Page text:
Best Cocktail Bar 2019 | Jettison | Best of Dallas® 2020 | Best Restaurants, Bars, Clubs, Music and Stores in Dallas | Dallas Observer
Alison McLean

Ask a professional drinker in Dallas about their favorite cocktail spots, and it won't take long for Jettison to come up. One thing that sets Jettison apart is the intelligence and seriousness of its drinks — they taste like classics that have been honed for generations. But the other standout quality is the relaxed feel of it all. People still don't seem to know about Jettison, which is why its tiny space in Sylvan Thirty never gets too crowded and its dim lighting always feels just right for the crowd. At its best, the bar quietly takes inspiration from its neighbors, with mezcal cocktails and drinks that use locally brewed coffee.

Kathy Tran

A new Chinese restaurant opens seemingly every week in Plano, many of them regional specialists that offer Texans a glimpse into one of China's many cuisines. There are exciting new openings serving foods from Sichuan, Hunan, Shanghai, Fujian, Kaiping and Xi'an. Big Claw is more of a generalist, but an interesting one. Order a variety of delights by marking what you want on the paper menu form: grilled lamb skewers, bowls of sweet potato noodles in spicy sauce, a chili-pepper-studded sour fish soup, black mushroom salad and stir fries from Hunan and Sichuan. It's like walking through a night market, but without the walking part.

This traditional noodle-and-dumpling house in Carrollton is a go-to for Korean comfort cooking. Grab filled-to-bursting kimchi dumplings, or take on the spicy-food challenge that is a bowl of noodles topped with a scoop of eggplant and hot pepper sauce. If you can't choose between noodles or dumplings, there's a surprisingly satisfying compromise option available: a bowl of soup that contains both. As bits of pork spill out of the dumplings, the soup's broth only becomes more flavorful. To add to Arirang's appeal, the counter service at this little kitchen couldn't be friendlier. The restaurant's Korean name, used by some GPS services, is Um Ma Son.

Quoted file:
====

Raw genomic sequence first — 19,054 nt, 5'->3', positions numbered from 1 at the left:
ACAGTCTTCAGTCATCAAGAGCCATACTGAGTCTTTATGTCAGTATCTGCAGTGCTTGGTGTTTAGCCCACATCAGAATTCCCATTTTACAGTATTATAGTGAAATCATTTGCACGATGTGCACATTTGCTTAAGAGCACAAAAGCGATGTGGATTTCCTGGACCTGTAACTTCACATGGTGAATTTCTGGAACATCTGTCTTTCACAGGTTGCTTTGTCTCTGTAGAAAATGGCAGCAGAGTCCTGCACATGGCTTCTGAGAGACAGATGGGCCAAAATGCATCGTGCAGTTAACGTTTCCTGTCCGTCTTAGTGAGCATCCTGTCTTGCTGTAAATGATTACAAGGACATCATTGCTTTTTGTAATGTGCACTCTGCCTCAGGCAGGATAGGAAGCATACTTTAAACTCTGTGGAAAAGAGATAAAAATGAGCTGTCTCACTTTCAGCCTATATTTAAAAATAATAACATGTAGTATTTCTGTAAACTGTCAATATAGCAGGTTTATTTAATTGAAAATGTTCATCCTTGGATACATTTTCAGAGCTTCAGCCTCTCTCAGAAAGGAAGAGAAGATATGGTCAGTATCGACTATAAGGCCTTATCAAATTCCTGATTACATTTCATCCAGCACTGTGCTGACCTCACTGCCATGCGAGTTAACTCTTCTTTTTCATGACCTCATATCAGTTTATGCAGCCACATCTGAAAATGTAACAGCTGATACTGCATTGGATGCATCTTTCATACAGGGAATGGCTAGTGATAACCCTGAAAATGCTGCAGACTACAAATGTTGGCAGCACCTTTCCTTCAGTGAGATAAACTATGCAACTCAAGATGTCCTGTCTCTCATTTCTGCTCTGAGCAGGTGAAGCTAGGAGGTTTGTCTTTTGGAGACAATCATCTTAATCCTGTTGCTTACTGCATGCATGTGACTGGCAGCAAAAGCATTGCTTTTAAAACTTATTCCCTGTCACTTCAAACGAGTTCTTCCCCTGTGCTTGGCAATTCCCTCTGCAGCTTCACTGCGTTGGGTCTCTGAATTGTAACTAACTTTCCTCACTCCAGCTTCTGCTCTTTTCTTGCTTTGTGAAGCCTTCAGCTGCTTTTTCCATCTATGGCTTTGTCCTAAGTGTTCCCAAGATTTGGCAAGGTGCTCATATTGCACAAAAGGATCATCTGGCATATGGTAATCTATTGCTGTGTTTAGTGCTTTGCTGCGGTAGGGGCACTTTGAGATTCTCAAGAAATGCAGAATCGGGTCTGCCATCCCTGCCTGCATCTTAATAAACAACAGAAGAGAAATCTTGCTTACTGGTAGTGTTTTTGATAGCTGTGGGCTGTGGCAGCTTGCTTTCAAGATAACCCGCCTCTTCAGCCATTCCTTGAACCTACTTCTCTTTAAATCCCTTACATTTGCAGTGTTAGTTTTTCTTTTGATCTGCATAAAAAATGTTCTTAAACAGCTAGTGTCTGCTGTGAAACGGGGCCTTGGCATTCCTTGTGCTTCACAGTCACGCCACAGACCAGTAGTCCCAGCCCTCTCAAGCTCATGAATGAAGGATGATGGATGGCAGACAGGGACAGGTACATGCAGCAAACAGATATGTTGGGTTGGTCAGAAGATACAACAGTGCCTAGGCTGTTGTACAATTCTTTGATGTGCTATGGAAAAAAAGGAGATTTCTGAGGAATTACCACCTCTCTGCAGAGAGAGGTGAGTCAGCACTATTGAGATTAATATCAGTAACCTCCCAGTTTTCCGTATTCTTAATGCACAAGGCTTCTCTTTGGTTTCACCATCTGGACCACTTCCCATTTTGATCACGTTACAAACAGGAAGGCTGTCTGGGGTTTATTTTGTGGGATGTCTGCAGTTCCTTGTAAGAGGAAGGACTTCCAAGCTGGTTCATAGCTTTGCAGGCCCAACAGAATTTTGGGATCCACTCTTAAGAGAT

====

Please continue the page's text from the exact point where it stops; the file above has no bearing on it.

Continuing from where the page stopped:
It's not choked with heaping scoops of chili and hay bales of cheddar, which, while visually exciting, can taste like you dove into a mountain of Morton salt. This chili dog is a late-night classic, with just enough homemade elements to entice an order. You'll find Carlito's dog from 10 p.m. to 1 a.m. Everything but the dog is made in-house, including the crunchy-edged bun. The chili is richly infused with coffee and beer and simmered with onion and chili powder. They fine-dice red onion and chives and swipe that over soft, melted cheese. It's the kind of dark and evil bar food that you'll go hunting for after the sun sets.

Anywhere there's opportunity for people to have access to fresh food is a good place. The one claiming favor in our hearts this year is the Lakewood Village Farmers Market, organized by Good Local Markets. This organization gets praise from both customers and the very farmers who work the stalls each Sunday. Also running the White Rock Farmers Market on Saturdays, Good Local is a nonprofit that really makes sure the farmers are who they say they are and are providing what they say they're providing.

Brian Reinhart